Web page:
For too long, the presidents of our country have been selected by three very small and rather insignificant states; Iowa, New Hamphire and South Carolina. These three states have a monopoly on power when it comes to selecting the next president of the United States, and they are intent on keeping it that way. We must ask ourselves, 'Why these three states?' and 'What makes them so special?' And the answer is NOTHING!
These states reap huge benefits by being the first in the nation to vote for the president. First, they get tens of millions of dollars in revenue from the massive spending each presidential campaign requires in each state. (Consider the hotels, office space, straw polls, radio and television advertising, etc, that each campaign must do). Second, the candidates have to modify their policies to fit the unique desires of that state. For example, corn and ethanol subsidies in Iowa are hugely popular in the state, but not in the nation overall. Imagine the power a state possesses when it has the ability to modify a presidential candidate's policies, (especially if that state's needs are contrary to the needs of the nation overall). It is simply not fair that three small states have essentially all the power to select the next president.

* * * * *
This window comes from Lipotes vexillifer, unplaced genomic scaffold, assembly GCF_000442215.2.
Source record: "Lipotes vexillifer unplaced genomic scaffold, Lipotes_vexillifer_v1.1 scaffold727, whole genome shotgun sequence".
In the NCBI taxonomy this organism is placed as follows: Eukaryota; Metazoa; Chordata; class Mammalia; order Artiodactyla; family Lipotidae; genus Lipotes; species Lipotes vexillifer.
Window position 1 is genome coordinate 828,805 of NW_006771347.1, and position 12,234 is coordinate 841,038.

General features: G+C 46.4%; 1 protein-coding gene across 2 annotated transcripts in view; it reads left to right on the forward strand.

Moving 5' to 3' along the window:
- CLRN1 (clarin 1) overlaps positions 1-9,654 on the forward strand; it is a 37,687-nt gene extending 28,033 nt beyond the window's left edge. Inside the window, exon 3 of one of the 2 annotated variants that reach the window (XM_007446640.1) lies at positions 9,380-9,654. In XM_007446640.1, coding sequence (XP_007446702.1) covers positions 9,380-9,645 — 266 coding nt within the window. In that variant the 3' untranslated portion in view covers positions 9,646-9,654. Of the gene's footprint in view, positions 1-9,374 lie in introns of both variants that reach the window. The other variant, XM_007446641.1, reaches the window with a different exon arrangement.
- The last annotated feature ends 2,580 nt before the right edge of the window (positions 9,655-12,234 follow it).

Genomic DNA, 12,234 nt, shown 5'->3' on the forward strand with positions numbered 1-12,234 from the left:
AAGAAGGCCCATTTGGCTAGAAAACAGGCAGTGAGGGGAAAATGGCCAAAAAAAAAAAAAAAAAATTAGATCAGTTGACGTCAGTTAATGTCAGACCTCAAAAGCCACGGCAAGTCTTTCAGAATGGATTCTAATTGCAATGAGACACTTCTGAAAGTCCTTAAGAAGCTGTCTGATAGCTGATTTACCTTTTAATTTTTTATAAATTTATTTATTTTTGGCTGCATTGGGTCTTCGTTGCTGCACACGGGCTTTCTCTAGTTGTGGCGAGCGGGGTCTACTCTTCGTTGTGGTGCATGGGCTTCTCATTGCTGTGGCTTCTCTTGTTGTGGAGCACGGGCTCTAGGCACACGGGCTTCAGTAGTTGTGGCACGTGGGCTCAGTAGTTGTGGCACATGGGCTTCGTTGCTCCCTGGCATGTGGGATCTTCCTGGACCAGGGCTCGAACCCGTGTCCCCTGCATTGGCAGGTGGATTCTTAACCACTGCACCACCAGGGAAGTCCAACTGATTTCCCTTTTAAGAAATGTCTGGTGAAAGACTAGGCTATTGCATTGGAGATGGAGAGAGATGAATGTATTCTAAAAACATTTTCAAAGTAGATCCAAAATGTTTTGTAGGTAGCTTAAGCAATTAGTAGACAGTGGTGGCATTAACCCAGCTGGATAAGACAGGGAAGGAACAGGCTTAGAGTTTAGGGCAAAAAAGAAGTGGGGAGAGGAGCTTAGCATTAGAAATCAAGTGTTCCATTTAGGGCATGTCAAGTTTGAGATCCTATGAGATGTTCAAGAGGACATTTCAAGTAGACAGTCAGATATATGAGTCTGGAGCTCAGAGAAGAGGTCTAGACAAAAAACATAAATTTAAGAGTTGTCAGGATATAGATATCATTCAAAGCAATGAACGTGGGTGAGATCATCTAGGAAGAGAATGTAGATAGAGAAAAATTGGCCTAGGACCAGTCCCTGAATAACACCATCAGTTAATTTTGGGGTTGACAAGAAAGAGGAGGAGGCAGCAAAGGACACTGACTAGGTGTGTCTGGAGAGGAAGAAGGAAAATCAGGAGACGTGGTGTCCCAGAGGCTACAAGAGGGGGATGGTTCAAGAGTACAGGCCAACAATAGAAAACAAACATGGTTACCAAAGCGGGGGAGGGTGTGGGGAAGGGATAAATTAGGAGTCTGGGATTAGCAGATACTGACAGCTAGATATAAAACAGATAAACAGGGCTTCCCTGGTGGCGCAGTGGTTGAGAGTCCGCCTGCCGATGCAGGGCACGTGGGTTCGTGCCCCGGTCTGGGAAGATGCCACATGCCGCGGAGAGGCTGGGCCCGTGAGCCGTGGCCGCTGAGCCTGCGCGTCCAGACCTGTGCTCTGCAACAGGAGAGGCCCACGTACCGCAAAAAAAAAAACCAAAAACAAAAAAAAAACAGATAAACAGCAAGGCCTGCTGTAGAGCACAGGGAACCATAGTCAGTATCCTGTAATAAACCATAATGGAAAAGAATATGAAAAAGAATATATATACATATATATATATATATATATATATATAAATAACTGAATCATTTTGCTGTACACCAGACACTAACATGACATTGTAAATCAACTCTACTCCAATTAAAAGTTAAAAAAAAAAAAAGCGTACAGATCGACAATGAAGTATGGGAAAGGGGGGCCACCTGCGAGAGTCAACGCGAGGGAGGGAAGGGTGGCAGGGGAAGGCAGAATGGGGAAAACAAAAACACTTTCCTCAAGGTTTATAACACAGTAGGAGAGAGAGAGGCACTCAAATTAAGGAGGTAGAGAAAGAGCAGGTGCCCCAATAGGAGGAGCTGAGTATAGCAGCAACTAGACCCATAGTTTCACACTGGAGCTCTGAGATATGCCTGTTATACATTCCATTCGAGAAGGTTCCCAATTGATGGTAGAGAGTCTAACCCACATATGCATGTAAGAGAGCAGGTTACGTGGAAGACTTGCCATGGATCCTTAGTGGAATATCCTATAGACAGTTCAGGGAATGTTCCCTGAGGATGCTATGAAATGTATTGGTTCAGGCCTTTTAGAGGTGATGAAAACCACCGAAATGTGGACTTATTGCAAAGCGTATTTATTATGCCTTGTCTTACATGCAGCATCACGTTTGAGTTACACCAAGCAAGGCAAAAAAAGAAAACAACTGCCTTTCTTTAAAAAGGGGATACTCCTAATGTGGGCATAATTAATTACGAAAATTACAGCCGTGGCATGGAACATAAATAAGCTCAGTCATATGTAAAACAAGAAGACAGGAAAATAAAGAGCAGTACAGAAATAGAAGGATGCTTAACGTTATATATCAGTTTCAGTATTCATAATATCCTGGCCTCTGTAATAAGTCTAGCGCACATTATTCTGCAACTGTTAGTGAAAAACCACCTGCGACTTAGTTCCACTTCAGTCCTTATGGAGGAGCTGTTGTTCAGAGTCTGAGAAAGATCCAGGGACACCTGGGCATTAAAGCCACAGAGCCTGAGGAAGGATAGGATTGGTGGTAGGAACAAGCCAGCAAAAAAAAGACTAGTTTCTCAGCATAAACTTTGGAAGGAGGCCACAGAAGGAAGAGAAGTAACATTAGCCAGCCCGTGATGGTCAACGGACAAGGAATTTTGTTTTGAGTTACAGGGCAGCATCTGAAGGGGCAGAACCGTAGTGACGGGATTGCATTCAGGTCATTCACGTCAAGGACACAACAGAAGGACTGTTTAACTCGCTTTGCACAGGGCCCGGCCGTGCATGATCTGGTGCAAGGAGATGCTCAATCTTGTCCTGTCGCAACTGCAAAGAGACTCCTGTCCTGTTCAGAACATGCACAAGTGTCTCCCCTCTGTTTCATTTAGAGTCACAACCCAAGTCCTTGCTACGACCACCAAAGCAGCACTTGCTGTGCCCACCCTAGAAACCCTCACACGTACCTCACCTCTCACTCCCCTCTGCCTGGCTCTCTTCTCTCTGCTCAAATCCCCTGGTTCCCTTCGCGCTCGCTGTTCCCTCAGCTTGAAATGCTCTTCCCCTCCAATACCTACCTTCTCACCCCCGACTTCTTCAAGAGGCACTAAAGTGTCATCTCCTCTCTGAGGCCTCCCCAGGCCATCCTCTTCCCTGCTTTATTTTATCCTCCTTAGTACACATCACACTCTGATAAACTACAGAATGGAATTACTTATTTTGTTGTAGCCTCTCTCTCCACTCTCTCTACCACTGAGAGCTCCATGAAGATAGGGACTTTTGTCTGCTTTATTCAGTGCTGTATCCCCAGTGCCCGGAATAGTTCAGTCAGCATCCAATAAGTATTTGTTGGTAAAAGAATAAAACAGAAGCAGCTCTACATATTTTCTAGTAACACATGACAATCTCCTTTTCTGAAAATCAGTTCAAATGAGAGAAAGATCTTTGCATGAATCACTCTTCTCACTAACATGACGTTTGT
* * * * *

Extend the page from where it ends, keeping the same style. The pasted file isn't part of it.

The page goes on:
But the winds of change are blowing. In 2008, we witnessed several states break ranks and vote earlier than they were "allowed" by the Republican National Committee in order to have greater influence over the presidential selection process. States like Michigan, Florida, and Arizona all "broke" the rules and held voting contests before they were supposed to. It looks like this voting cycle will be no different, and hurray for that!
Traditionally, the West has been left out of the presidential selection process. Recently, however, Nevada was allowed by the RNC to move its primary earlier, and now votes right after New Hampshire which is a step in the right direction, but simply not enough.
Arizona has to decide by this Saturday when it will hold its primary and Gov. Jan Brewer is leaning toward Jan. 31 which is a couple weeks before it is supposed to vote. Florida and Michigan are also considering similar moves.
Romney polls very well in the West and in states like Michigan, Florida and Arizona. I wholeheartedly support these states moving up their primary voting time in order to break the monopoly that IA, NH and SC have traditionally had. Probably the only fair voting schedule is a rotating schedule where each state alternates as one of the first three.